State Supreme Court overturns local casePublished 10:03am Friday, September 27, 2013
The Minnesota Supreme Court on Wednesday overturned a Freeborn County District Court ruling by allowing judges to extend probation to the statutory limit when lawbreakers fail to pay restitution.
Assistant Freeborn County Attorney David Walker, who filed the appeal to the Supreme Court, called the decision a big win for victims.
“This helps us protect victims, get their restitution and helps us make them whole,” Walker said. “It’s a very good result for victims.”
Restitution is when lawbreakers are required by a court to pay victims compensation for damages or stolen goods.
The case originated in Freeborn County in June of 2006 when resident Malena Maria Barrientos, now 37, was sentenced on one count of second-degree burglary. According to court documents, Barrientos was part of a string of burglaries with two other people in the county but pleaded guilty to burglarizing one residence.
Freeborn County Judge James Broberg, now retired, sentenced Barrientos to five years of probation and more than $21,000 in restitution. Though she only pleaded guilty to one burglary, she agreed in the plea agreement to pay restitution for others.
Initially she was ordered to pay $230 a month until the amount was paid, but when she failed to make the majority of her payments, the judge reduced the minimum monthly payments to $50.
In June of 2011 at the end of her probation, Barrientos had not paid off the restitution. She still had about $20,000 remaining. Walker said he asked Freeborn County Judge Steve Schwab, who replaced Broberg, to extend her probation another five years to the maximum of 10 years allowed for that charge.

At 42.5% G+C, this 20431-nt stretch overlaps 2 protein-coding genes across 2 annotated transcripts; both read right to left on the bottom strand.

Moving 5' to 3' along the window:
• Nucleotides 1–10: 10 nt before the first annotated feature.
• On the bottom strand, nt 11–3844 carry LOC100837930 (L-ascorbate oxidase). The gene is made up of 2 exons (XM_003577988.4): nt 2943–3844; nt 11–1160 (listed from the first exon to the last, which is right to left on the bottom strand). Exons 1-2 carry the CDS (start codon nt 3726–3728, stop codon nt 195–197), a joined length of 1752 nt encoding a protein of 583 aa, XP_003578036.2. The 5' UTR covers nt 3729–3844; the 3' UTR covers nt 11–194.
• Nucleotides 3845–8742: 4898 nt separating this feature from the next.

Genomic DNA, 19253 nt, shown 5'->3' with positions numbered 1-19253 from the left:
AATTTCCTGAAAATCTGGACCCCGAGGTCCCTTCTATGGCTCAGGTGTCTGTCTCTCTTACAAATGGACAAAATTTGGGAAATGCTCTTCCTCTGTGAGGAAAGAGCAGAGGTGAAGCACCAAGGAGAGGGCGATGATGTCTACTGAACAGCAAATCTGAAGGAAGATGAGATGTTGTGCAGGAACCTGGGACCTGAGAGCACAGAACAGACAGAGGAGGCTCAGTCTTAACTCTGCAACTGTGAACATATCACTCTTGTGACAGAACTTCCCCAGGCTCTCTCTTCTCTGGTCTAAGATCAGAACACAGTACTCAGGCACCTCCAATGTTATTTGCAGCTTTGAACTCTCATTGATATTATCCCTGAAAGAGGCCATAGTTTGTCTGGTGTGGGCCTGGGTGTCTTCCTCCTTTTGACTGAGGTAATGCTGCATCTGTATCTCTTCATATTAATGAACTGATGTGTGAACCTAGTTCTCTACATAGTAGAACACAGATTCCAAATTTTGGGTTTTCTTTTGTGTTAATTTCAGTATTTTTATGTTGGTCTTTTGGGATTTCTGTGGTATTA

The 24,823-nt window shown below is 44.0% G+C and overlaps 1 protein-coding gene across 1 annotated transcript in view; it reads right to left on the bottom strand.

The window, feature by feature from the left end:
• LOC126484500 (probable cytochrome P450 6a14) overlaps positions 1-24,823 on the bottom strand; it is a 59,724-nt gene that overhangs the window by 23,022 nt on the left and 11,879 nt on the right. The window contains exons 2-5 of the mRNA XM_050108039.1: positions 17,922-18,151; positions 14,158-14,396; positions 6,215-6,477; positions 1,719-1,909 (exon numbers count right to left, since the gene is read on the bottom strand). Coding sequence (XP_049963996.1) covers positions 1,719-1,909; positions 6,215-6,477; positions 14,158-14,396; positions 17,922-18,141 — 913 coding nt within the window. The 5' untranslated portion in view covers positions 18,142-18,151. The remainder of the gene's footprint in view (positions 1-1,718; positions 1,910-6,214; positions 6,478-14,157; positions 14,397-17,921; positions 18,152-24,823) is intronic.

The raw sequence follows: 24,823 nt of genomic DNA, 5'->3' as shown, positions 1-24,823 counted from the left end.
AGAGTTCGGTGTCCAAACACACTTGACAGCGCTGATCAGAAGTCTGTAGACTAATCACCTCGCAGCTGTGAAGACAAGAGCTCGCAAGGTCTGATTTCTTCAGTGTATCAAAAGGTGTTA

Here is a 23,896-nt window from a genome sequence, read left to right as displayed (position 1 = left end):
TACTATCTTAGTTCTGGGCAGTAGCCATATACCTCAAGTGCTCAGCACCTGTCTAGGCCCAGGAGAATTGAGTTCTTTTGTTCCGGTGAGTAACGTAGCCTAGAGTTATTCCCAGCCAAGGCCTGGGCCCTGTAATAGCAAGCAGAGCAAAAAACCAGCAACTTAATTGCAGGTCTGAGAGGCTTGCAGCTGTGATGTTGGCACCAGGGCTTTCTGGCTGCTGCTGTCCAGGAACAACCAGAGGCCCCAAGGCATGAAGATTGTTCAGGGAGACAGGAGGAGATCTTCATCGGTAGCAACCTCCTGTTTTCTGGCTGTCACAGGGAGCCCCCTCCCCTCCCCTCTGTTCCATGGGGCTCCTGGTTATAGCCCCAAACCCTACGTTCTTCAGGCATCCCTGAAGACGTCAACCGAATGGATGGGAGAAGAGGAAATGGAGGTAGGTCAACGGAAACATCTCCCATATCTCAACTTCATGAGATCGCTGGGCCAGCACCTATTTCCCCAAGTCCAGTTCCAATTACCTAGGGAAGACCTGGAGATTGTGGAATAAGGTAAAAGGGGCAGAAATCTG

Schwab initially agreed to the request, but a few months later when Barrientos was brought in on a probation violation, her public defender, Kevin Riha, argued that the judge did not have the authority to extend probation for five years, citing a statute that said a judge can extend probation for up to one year two times, Walker said.
Schwab agreed with the defense, stating the probation could only be extended a year.
Walker said he appealed Schwab’s order, and the case was taken to the Minnesota Court of Appeals.
“The question was, do you let her off the hook or do you keep at least getting the $50 from her and requiring that?” Walker said.
The Court of Appeals agreed with Schwab, so Walker appealed the case to the Minnesota Supreme Court.
The Supreme Court ruled that a judge may extend probation up to the statutory limit when the defendant fails to pay the full restitution by the end of the probation term.
In the Barrientos case, specifically, that means a judge may extend her term from the original five years to 10 years because that is the statutory maximum term, according to the ruling.
“I think this is an excellent result from the Supreme Court that will help us recover more restitution for victims,” Walker said. “I think when a person victimizes another and owes them money that they should be required to pay that money in full to the best of their ability.”
Now that the Supreme Court has issued its opinion, Walker said he will ask in Freeborn County District Court that probation for Barrientos be extended the full five years.
Barrientos’ public defender through the appeals, Sean McGuire, could not be reached for this story.